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PostPosted: Sun Jun 03, 2018 11:21 am 
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Joined: Thu Jun 29, 2006 11:05 pm
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Seeing through all shorts would take a little too long, but does anyone know which animated features (except computer animation) that has shadows in them? I tried to see on some stills of Sleeping Beauty on Google images, and couldn't see any shadows. Dumbo and Lady and the Tramp on the other hand, has them. The Little Mermaid? Not sure. Couldn't see any shadows in the ballroom scene in Beauty and the Beast, but they do have them in other parts of the movie, like the village.


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PostPosted: Sun Jun 03, 2018 4:23 pm 
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Gold Collection
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Joined: Sun Oct 14, 2012 12:36 pm
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Location: Sweden
Rumpelstiltskin wrote:
Seeing through all shorts would take a little too long, but does anyone know which animated features (except computer animation) that has shadows in them? I tried to see on some stills of Sleeping Beauty on Google images, and couldn't see any shadows. Dumbo and Lady and the Tramp on the other hand, has them. The Little Mermaid? Not sure. Couldn't see any shadows in the ballroom scene in Beauty and the Beast, but they do have them in other parts of the movie, like the village.


I think all Disney classics have shadows in them, but they are not consistent with them, so in some scenes of the early movies they have shadows if it is important to the story. Like "Snow White" when she is with the huntsman.


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PostPosted: Sun Jun 03, 2018 10:30 pm 
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Shadows are added on a shot to shot basis depending on time and budget restraints, and wether they are deemed important for the shot.

Most movies have them at some point or another.

If you want full on rendered lighting though, I would like to see disney adopt the method used on klaus.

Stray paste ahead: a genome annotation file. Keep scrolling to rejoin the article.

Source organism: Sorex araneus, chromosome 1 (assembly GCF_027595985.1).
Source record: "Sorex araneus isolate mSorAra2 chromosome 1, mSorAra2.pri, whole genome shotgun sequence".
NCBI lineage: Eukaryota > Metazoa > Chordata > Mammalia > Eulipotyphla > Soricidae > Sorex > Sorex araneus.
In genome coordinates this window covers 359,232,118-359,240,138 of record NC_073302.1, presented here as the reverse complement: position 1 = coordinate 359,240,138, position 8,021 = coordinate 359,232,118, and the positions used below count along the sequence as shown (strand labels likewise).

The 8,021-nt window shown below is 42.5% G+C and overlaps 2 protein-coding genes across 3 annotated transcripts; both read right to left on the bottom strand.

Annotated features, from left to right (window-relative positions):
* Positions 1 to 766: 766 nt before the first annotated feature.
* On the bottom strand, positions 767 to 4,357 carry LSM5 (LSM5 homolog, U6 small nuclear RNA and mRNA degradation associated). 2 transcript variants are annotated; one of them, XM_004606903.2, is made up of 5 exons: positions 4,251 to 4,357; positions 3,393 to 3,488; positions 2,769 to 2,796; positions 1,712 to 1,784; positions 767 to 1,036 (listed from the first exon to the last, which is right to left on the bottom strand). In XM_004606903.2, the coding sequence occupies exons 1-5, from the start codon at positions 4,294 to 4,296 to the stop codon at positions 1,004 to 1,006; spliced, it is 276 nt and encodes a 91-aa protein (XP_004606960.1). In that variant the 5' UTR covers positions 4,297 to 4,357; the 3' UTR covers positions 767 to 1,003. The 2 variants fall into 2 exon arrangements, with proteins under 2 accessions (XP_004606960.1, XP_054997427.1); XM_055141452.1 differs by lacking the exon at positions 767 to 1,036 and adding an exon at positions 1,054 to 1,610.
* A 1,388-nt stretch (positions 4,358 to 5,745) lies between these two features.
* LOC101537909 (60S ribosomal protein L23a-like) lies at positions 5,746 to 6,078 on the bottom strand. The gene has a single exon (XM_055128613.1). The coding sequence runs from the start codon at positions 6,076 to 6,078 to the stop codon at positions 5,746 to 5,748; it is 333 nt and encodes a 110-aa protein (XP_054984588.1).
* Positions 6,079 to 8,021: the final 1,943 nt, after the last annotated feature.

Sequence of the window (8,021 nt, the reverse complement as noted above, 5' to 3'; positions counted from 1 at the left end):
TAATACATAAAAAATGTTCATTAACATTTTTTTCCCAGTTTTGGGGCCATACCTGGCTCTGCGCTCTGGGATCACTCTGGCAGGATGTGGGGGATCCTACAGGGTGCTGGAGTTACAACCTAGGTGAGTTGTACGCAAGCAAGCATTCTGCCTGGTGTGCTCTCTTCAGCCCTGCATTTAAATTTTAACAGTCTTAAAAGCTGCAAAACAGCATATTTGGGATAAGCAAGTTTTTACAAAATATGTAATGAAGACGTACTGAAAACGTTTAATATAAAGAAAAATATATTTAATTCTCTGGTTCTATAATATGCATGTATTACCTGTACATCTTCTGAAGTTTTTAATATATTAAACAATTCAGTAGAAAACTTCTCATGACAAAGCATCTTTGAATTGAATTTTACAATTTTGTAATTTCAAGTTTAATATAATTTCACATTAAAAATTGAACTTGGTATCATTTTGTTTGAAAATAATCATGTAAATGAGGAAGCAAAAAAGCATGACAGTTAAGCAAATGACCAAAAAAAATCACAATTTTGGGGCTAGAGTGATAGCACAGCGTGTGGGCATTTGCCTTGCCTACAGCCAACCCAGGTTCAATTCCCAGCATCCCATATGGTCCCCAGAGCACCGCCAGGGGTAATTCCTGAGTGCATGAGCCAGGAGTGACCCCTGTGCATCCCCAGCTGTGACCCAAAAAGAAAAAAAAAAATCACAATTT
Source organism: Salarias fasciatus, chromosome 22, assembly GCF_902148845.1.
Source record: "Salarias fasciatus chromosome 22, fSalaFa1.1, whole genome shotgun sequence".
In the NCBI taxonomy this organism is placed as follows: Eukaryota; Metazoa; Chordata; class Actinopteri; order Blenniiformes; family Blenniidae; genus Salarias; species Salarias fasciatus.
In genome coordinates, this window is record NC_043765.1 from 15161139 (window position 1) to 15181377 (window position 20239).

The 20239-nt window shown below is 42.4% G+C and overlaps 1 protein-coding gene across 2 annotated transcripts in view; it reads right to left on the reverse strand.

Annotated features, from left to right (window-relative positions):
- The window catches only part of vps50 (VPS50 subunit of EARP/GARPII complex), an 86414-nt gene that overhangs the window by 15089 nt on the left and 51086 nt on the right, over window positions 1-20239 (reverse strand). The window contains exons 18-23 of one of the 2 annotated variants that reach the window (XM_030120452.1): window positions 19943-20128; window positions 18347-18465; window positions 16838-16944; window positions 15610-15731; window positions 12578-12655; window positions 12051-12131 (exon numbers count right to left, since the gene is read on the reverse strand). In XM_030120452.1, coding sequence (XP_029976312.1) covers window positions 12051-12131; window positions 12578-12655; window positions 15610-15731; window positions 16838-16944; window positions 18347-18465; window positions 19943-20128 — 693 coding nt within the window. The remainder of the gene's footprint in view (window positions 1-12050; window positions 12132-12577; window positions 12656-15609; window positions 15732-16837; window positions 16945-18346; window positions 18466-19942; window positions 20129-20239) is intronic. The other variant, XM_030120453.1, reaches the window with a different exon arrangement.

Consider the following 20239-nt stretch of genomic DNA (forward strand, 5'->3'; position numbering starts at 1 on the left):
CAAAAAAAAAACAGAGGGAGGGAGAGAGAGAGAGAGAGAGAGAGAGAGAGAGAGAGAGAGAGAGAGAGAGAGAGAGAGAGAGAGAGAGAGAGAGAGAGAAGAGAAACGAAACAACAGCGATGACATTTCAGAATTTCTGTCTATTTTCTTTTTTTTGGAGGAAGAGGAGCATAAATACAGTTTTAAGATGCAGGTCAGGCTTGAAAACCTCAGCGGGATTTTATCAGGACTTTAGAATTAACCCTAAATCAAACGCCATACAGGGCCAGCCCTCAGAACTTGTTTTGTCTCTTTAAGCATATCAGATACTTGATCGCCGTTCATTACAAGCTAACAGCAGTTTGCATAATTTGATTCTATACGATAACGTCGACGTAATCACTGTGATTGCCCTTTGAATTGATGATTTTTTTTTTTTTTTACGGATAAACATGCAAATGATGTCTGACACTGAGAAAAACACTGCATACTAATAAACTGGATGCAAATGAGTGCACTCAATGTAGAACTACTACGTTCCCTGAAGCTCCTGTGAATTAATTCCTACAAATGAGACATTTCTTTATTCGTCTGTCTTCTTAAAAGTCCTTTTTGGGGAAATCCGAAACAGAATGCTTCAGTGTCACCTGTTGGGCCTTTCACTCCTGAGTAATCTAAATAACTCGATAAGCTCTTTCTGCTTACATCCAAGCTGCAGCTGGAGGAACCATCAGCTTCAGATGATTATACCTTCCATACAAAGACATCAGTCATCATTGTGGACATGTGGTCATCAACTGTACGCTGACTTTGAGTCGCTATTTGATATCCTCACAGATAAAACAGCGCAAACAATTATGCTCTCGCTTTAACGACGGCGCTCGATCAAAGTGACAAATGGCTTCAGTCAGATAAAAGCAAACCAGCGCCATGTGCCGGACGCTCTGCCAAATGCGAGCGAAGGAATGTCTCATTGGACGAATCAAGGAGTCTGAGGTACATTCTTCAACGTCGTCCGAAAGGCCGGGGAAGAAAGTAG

Now that would be pretty revolutionary for handdrawn.

https://www.cartoonbrew.com/wp-content/ ... 80x313.jpg
(stupid board won't let me embed)


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PostPosted: Mon Jun 04, 2018 10:39 am 
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Shadows in computer animation is easy, but drawing them in the more traditional animation medium requires some time and effort, and when cutting corners, these are the kind of effects that often suffers.

According to Don Bluth and Gary Goldman, they left because Disney, especially in the 70s, didn't use shadows and any other effects at all, and they were afraid that all the former glory of the animation medium would disappear:

http://www.fantasiafest.com/blog/guests ... ry-goldman
Quote:
So, as we learned in the garage, we earned promotions at Disney. We also really started to notice the films we were working on didn’t seem to be as beautiful as films that Disney made 30 years before – films like Snow White and the Seven Dwarfs, Pinocchio, Bambi, Dumbo, Cinderella, Peter Pan or Lady and the Tramp. And when Don was promoted to Producer/Director and I was promoted to Directing Animator, we found out that convincing the management (during the ‘70s) that we wanted to add more special effects, cast shadows on the character, water, rain, and other environmental phenomena, it was discouraged. They wanted us to cut costs, not increase costs. It seemed as though the more we tried to return to the beauty of the older films, the more difficult our jobs became. We finally decided that maybe we could turn them around if we started our own company and challenged Disney on the big screen, that maybe then they would see what we were talking about.


http://articles.mcall.com/1986-11-21/en ... l-animated
Quote:
In "An American Tail," five background artists created more than 800 background paintings. The completed film uses more than 1 million drawings and more than 100,000 hand-painted cels. There are special effects to depict fire, rain, shadows and reflections, and a palette of more than 600 colors.


If you look at Lady and the Tramp, or Lilo & Stitch, their shadows are not there to add something special to the scene like the one where Snow White is about to get killed by the hunter, but to add realism.


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